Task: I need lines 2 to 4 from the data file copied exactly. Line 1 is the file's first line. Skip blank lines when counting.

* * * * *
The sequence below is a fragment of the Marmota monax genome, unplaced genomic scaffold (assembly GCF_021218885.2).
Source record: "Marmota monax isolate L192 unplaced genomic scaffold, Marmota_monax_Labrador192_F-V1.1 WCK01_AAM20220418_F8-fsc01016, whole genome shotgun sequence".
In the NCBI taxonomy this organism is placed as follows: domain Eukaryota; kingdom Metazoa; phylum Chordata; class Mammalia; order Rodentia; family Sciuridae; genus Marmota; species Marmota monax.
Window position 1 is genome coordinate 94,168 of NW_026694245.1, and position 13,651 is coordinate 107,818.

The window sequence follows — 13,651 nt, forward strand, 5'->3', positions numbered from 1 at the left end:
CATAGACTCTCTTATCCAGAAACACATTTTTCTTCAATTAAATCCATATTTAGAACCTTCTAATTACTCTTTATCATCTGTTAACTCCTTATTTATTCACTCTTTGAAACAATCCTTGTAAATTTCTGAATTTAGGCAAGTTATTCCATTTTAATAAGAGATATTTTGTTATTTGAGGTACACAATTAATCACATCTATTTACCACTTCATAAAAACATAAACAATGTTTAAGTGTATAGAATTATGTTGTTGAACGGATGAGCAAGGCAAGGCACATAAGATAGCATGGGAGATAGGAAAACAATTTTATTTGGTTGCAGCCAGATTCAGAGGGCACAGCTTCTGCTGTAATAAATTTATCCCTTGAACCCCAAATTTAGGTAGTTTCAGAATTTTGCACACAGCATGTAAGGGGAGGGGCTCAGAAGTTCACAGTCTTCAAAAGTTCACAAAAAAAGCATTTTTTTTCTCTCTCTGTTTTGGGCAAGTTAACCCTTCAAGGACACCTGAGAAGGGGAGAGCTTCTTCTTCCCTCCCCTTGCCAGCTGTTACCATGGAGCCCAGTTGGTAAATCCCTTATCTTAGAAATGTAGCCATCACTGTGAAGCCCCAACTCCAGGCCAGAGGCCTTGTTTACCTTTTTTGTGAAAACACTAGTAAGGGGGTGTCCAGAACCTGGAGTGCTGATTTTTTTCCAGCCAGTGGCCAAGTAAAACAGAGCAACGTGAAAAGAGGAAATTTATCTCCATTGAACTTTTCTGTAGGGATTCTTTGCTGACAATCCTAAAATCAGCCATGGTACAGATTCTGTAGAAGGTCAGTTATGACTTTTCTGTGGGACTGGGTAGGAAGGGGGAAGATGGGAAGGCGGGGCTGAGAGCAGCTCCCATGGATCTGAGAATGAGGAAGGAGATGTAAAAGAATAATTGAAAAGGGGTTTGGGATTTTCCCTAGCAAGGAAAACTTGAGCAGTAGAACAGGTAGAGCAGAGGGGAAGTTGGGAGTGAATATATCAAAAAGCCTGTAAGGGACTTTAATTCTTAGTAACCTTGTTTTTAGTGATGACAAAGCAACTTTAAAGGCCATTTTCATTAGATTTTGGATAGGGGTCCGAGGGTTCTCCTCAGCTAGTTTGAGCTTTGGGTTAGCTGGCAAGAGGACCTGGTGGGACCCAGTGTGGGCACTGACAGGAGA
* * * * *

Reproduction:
Source record: "Marmota monax isolate L192 unplaced genomic scaffold, Marmota_monax_Labrador192_F-V1.1 WCK01_AAM20220418_F8-fsc01016, whole genome shotgun sequence".
In the NCBI taxonomy this organism is placed as follows: domain Eukaryota; kingdom Metazoa; phylum Chordata; class Mammalia; order Rodentia; family Sciuridae; genus Marmota; species Marmota monax.
Window position 1 is genome coordinate 94,168 of NW_026694245.1, and position 13,651 is coordinate 107,818.